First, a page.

Even so, interest in building high-speed rail in California never ever waned completely and, in particular, then Governor Jerry Brown (in his first term as Governor) refused to give up the fight to make high-speed rail in the Golden State a reality, though, it was 15 years later that momentum in this area really began to build.
As it were, in 1990, “the Clean Air and Transportation Improvement Act (Proposition 116) provided $5 million to conduct HSR feasibility and preliminary engineering studies for the Los Angeles to Bakersfield Corridor. In 1993, an Executive Order from the Governor and Senate Concurrent Resolution 6 (SCR6) established the California Intercity High Speed Rail Commission to develop a plan for HSR service between northern and southern California within 20 years,” emphasized the Commission.3 Things didn’t exactly work out this way, but still.
One thing led to another, and by Nov. 2008, voters approved the construction of the state’s ambitious 800-mile-total statewide HSR project. Groundbreaking for the program was made official in Fresno on Jan. 6, 2015 and construction commenced a few short miles away in Madera County on a viaduct crossing Raymond Road, the Fresno River and State Route 145 on Jun. 16th that same year.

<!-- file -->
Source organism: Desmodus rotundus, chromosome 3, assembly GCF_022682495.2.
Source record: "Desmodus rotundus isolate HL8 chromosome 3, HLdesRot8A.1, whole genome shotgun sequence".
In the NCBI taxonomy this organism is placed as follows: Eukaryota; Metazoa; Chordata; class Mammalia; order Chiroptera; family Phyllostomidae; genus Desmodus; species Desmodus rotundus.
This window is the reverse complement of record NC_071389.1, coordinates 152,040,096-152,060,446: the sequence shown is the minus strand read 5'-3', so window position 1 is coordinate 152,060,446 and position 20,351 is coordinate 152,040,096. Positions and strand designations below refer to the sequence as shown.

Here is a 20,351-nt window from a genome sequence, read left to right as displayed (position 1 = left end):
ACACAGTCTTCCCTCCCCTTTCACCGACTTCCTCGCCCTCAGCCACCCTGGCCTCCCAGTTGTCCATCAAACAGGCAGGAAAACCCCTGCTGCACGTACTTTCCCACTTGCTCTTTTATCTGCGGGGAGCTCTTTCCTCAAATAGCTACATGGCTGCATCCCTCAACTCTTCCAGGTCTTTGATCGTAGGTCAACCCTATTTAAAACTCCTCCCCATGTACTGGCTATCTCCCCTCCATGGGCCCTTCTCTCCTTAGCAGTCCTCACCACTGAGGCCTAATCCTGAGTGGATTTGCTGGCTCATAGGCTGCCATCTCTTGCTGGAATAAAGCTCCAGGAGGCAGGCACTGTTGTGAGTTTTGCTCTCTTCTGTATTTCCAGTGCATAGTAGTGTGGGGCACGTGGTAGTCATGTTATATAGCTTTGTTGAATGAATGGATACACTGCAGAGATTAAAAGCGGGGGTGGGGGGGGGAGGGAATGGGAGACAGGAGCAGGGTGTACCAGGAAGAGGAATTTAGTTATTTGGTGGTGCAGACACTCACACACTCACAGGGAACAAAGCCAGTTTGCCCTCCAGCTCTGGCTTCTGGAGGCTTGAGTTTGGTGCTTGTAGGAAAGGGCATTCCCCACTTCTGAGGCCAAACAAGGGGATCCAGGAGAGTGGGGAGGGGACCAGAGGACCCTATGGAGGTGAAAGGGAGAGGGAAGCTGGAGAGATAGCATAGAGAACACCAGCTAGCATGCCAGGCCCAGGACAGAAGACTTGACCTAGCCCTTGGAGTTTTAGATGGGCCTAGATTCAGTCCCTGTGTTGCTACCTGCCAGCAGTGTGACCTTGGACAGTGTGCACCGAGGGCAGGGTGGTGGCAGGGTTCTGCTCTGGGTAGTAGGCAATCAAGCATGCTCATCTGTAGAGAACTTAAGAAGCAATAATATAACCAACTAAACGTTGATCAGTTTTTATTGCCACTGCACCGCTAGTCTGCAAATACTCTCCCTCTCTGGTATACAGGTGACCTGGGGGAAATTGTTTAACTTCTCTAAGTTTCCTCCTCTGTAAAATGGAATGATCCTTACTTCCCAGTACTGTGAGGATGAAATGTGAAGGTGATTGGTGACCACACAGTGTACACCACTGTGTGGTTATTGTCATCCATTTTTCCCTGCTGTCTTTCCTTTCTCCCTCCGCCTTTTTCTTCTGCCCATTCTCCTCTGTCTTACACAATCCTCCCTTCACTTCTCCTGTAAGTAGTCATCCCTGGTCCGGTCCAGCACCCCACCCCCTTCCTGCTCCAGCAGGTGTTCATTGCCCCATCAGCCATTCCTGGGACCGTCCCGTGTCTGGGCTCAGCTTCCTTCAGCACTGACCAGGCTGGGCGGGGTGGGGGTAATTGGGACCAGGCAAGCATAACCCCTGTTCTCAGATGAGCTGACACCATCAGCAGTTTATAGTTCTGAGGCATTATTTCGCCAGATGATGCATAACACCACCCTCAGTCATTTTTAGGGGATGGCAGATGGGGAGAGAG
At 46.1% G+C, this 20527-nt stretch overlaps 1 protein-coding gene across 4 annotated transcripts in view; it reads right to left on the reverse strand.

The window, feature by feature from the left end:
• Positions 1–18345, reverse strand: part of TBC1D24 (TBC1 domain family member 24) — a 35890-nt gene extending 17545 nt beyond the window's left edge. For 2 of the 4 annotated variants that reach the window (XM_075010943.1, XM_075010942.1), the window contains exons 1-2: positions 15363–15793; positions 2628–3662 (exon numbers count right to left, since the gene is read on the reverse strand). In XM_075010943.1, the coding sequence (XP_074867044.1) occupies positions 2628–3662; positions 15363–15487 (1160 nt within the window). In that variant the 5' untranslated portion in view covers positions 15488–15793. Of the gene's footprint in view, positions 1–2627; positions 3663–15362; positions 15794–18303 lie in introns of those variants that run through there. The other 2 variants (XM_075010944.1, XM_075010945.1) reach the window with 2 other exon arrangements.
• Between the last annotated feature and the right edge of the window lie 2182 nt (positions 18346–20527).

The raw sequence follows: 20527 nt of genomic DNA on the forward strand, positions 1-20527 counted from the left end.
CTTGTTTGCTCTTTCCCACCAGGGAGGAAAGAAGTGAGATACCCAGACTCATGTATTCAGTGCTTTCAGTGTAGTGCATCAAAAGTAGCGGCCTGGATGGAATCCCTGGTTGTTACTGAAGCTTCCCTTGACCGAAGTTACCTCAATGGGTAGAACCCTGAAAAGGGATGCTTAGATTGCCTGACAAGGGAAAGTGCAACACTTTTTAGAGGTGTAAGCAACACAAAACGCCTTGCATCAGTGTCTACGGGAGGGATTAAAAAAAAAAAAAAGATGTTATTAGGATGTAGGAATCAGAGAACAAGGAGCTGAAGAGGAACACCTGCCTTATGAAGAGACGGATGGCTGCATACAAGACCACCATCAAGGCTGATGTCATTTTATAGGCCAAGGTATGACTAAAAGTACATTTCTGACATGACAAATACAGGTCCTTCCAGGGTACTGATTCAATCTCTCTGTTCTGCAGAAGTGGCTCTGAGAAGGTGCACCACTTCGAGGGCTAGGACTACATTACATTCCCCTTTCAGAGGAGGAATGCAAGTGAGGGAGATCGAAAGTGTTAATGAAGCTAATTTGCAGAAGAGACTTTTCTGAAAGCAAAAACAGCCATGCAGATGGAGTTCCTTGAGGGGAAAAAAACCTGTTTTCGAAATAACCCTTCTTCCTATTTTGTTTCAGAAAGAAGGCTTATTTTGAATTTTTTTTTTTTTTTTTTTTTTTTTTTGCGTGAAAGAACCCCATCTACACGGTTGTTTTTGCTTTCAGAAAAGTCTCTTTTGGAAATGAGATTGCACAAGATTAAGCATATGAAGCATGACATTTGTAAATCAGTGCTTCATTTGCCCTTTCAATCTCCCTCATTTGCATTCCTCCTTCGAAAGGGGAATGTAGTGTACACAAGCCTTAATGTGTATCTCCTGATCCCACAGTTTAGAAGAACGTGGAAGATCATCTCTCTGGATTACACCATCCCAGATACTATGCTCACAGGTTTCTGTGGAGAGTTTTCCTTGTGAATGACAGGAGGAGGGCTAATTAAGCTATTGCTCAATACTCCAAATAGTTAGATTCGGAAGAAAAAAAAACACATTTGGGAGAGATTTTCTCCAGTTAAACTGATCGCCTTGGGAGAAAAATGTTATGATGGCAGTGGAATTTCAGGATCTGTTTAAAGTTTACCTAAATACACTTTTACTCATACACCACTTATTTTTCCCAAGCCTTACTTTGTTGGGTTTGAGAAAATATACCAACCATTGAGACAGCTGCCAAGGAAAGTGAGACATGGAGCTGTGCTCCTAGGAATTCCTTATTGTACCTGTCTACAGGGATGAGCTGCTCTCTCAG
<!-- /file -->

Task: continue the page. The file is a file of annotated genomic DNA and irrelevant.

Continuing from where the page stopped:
One of the most important advances on the railway technology front was the introduction of electricity as a means to power locomotives, and trains without locomotives. (That’s a whole subject unto itself and in consideration of space limitations will not be detailed here).
Suffice it to say, electricity is a clean form of energy when generated from 100 percent renewable sources. Powering trains using electricity generated from such sources (solar, wind, tide, geothermal, hydro) results in no emissions being produced which in no uncertain terms is of benefit to air quality.